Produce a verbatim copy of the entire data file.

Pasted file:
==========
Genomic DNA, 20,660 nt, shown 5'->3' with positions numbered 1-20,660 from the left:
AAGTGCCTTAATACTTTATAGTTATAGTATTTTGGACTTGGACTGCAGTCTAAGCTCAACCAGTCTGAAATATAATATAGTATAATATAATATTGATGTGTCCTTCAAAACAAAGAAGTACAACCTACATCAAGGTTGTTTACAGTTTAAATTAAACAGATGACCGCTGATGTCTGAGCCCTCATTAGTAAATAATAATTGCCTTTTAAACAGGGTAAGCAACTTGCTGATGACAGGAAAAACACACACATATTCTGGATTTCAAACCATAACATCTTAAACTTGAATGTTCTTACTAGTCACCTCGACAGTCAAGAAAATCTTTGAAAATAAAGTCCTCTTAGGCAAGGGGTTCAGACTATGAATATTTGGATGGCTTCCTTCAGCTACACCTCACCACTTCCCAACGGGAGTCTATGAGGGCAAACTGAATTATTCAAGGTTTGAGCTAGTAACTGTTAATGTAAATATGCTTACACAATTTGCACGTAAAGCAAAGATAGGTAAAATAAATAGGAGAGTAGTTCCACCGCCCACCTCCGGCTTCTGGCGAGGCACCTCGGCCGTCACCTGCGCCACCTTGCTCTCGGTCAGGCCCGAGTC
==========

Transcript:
Genomic DNA, 20,660 nt, shown 5'->3' with positions numbered 1-20,660 from the left:
AAGTGCCTTAATACTTTATAGTTATAGTATTTTGGACTTGGACTGCAGTCTAAGCTCAACCAGTCTGAAATATAATATAGTATAATATAATATTGATGTGTCCTTCAAAACAAAGAAGTACAACCTACATCAAGGTTGTTTACAGTTTAAATTAAACAGATGACCGCTGATGTCTGAGCCCTCATTAGTAAATAATAATTGCCTTTTAAACAGGGTAAGCAACTTGCTGATGACAGGAAAAACACACACATATTCTGGATTTCAAACCATAACATCTTAAACTTGAATGTTCTTACTAGTCACCTCGACAGTCAAGAAAATCTTTGAAAATAAAGTCCTCTTAGGCAAGGGGTTCAGACTATGAATATTTGGATGGCTTCCTTCAGCTACACCTCACCACTTCCCAACGGGAGTCTATGAGGGCAAACTGAATTATTCAAGGTTTGAGCTAGTAACTGTTAATGTAAATATGCTTACACAATTTGCACGTAAAGCAAAGATAGGTAAAATAAATAGGAGAGTAGTTCCACCGCCCACCTCCGGCTTCTGGCGAGGCACCTCGGCCGTCACCTGCGCCACCTTGCTCTCGGTCAGGCCCGAGTC